Along for the Ride #120

The Great Walkway, a summer break, and a pop across the pond 🇬🇧

Heya friends, happy Friday!

Sad news out of San Francisco this week as the city plans to bring back vehicle access to the Great Walkway (f.k.a the Great Highway). Feels like a complete blow to the stomach as the city prepares for fire season. The Great Walkway is now the 2nd most popular open space in all of San Francisco (behind Golden Gate Park).

If you’re a San Francisco resident, and equally heart-broken over this decision I’d encourage you to urgently email Supervisor Gordon Mar and the SFMTA (Gordon.Mar@sfgov.org ; marstaff@sfgov.org ; GreatHighway@SFMTA.com).

Secondly, this is my last newsletter for the summer, I’ll pick it back up when I return from London in September. If you’re around those parts please reach out as it’d be great to meet up!

Ok, onto le news:

Government and Policy

NYCDOT looks to regulate AV testing in New York

The de Blasio Administration wants to force companies that road-test AVs on New York City streets to apply for permits, according to recently proposed changes to city rules. This all seems very sensible to me. The new rules would require companies that want to test AVs on NYC streets to apply for and receive a $5,000-per-year permit from the DOT. In comparison, it costs scooter operators more than $150,000 to operate a thousand scooters in Seattle. So we should probably right-size permit costs and fees based on vehicle impact (emissions, safety, health)? Right?

Cars still control city streets

Seems timely, no? This is an interview with Jeff Speck, who is preparing to re-release his book Walkable City, as it’s tenth year anniversary approaches.

“The number of cars moving on the streets of your city at any given time is not some natural law. If people were driving in Manhattan at the ratios that they’re driving in even Denver, it would be all asphalt and there wouldn’t be room for a single building. But even in a place like Manhattan, where driving is tremendously constrained, there’s this fear that if you reduce road capacity, you’ll kill the city. It’s never happened. We can have the streets we want, we can have the cities we want. That’s the first step: the mental leap that we need to take to make our cities livable.”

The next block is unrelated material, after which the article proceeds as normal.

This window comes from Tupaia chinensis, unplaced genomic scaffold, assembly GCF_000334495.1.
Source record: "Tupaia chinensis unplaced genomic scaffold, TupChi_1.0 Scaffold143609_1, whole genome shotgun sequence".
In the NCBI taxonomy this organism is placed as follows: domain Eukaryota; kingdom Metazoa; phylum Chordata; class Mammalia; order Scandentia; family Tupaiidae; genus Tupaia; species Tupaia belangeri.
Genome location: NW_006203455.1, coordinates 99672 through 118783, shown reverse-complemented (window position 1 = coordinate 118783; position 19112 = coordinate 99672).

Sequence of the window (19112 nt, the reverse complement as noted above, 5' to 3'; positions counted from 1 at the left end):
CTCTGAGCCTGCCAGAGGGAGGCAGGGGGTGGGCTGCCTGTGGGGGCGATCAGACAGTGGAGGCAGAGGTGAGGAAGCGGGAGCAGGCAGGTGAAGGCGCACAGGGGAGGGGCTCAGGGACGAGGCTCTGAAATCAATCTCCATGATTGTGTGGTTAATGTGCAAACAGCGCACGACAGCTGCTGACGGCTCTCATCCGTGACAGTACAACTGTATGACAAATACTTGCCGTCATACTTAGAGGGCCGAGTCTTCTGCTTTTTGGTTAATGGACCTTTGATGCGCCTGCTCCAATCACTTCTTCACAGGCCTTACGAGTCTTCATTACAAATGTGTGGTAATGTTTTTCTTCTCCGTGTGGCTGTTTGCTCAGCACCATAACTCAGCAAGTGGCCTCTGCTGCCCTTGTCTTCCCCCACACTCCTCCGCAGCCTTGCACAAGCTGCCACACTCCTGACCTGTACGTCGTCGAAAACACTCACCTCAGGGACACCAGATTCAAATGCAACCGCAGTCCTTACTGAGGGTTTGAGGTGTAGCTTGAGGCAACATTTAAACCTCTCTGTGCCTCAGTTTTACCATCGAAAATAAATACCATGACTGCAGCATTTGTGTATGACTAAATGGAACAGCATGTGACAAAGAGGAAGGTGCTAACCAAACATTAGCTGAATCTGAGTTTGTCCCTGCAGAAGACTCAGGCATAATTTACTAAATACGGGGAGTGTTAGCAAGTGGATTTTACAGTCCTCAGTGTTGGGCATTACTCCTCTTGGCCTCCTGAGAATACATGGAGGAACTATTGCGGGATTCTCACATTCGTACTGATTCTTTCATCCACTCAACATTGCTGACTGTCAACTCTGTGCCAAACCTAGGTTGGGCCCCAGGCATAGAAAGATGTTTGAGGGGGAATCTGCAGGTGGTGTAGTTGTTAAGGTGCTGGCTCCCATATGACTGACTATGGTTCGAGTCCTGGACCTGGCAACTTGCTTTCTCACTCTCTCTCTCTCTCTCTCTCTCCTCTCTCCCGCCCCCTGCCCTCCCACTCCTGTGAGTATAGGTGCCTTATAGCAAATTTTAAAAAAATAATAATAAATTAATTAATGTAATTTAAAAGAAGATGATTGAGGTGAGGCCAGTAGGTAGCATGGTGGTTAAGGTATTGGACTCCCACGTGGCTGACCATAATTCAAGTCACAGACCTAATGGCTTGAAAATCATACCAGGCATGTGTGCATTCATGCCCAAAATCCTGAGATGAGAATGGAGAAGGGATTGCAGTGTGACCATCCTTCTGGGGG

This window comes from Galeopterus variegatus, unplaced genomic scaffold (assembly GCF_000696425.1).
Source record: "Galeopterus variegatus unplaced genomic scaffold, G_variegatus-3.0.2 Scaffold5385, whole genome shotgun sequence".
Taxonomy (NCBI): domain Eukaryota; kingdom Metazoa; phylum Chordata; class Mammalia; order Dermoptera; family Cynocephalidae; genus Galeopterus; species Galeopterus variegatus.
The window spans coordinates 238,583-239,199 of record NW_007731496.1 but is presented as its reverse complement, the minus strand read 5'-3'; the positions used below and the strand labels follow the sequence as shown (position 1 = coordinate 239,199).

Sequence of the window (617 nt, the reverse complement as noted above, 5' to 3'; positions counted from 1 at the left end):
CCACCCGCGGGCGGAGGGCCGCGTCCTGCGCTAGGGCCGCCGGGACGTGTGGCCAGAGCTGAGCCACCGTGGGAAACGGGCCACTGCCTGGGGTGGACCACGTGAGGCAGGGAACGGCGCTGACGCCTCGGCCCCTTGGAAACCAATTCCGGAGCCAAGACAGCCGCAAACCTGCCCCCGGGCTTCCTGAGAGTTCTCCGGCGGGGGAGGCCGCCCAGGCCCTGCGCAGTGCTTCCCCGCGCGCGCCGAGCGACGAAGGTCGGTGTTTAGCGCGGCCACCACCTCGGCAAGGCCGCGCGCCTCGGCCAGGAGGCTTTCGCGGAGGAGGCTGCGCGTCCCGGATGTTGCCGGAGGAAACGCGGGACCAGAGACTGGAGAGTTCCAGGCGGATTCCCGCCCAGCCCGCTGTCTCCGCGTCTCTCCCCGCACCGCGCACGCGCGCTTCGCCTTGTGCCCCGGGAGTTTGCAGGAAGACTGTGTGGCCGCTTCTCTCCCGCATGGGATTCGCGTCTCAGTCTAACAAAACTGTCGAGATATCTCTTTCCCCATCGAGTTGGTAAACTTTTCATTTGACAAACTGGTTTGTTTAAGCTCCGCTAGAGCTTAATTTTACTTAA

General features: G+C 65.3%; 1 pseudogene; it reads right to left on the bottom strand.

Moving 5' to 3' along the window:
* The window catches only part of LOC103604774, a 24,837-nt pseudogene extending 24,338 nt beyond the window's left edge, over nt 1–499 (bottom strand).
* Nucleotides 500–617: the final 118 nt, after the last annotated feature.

Industry

ArgoAI given the green light in California

With its freshly minted permit, ArgoAI will be allowed to give people free rides in its AVs on California’s public roads. Aurora, AutoX, Cruise, Deeproute, Pony.ai, Voyage, Zoox and Waymo have all received permits to participate in the CPUC’s Drivered Autonomous Vehicle Passenger Service Pilot program, which requires a human safety operator to be behind the wheel. Companies with this permit cannot charge for rides.

Further on down the road in California is Cruise

Meanwhile, Cruise is the only company to have secured a driverless permit from the CPUC, allowing them to shuttle passengers in its test vehicles without a human safety operator behind the wheel.

Elon’s very bizarre driver script for Vegas’ Loop

Filed under: shit we really can’t make up.

“Using public records laws, TechCrunch obtained documents that detail daily operations at the Loop, which opened in June to transport attendees around the Las Vegas Convention Center (LVCC) using modified Tesla vehicles. Among the documents is a “Ride Script” that every new recruit must follow when curious passengers ask questions…